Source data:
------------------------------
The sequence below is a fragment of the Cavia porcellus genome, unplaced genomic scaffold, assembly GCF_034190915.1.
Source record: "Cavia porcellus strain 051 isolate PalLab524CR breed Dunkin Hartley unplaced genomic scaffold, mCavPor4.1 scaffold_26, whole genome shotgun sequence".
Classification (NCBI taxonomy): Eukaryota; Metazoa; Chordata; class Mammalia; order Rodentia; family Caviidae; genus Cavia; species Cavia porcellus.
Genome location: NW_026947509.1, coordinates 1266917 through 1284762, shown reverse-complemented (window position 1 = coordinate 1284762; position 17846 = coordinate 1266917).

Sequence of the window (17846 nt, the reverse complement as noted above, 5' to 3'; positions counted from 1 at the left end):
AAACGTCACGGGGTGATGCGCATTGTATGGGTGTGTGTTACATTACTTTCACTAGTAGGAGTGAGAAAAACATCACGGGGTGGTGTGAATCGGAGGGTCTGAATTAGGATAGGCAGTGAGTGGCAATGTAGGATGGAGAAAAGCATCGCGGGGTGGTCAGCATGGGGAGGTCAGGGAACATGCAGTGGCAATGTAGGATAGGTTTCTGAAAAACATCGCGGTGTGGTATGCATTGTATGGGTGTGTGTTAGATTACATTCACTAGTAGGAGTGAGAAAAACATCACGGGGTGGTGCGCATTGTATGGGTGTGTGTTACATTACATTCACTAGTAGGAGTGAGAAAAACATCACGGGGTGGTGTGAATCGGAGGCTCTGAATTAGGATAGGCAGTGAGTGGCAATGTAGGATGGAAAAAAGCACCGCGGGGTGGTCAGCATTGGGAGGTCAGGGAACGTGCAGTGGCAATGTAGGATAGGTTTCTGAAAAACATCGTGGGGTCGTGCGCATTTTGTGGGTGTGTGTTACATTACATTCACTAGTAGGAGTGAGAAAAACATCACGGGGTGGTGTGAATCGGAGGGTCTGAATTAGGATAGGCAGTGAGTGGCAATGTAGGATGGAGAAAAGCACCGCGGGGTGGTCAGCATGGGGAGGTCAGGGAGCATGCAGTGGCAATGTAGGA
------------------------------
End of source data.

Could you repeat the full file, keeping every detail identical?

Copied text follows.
The sequence below is a fragment of the Cavia porcellus genome, unplaced genomic scaffold, assembly GCF_034190915.1.
Source record: "Cavia porcellus strain 051 isolate PalLab524CR breed Dunkin Hartley unplaced genomic scaffold, mCavPor4.1 scaffold_26, whole genome shotgun sequence".
Classification (NCBI taxonomy): Eukaryota; Metazoa; Chordata; class Mammalia; order Rodentia; family Caviidae; genus Cavia; species Cavia porcellus.
Genome location: NW_026947509.1, coordinates 1266917 through 1284762, shown reverse-complemented (window position 1 = coordinate 1284762; position 17846 = coordinate 1266917).

Sequence of the window (17846 nt, the reverse complement as noted above, 5' to 3'; positions counted from 1 at the left end):
AAACGTCACGGGGTGATGCGCATTGTATGGGTGTGTGTTACATTACTTTCACTAGTAGGAGTGAGAAAAACATCACGGGGTGGTGTGAATCGGAGGGTCTGAATTAGGATAGGCAGTGAGTGGCAATGTAGGATGGAGAAAAGCATCGCGGGGTGGTCAGCATGGGGAGGTCAGGGAACATGCAGTGGCAATGTAGGATAGGTTTCTGAAAAACATCGCGGTGTGGTATGCATTGTATGGGTGTGTGTTAGATTACATTCACTAGTAGGAGTGAGAAAAACATCACGGGGTGGTGCGCATTGTATGGGTGTGTGTTACATTACATTCACTAGTAGGAGTGAGAAAAACATCACGGGGTGGTGTGAATCGGAGGCTCTGAATTAGGATAGGCAGTGAGTGGCAATGTAGGATGGAAAAAAGCACCGCGGGGTGGTCAGCATTGGGAGGTCAGGGAACGTGCAGTGGCAATGTAGGATAGGTTTCTGAAAAACATCGTGGGGTCGTGCGCATTTTGTGGGTGTGTGTTACATTACATTCACTAGTAGGAGTGAGAAAAACATCACGGGGTGGTGTGAATCGGAGGGTCTGAATTAGGATAGGCAGTGAGTGGCAATGTAGGATGGAGAAAAGCACCGCGGGGTGGTCAGCATGGGGAGGTCAGGGAGCATGCAGTGGCAATGTAGGA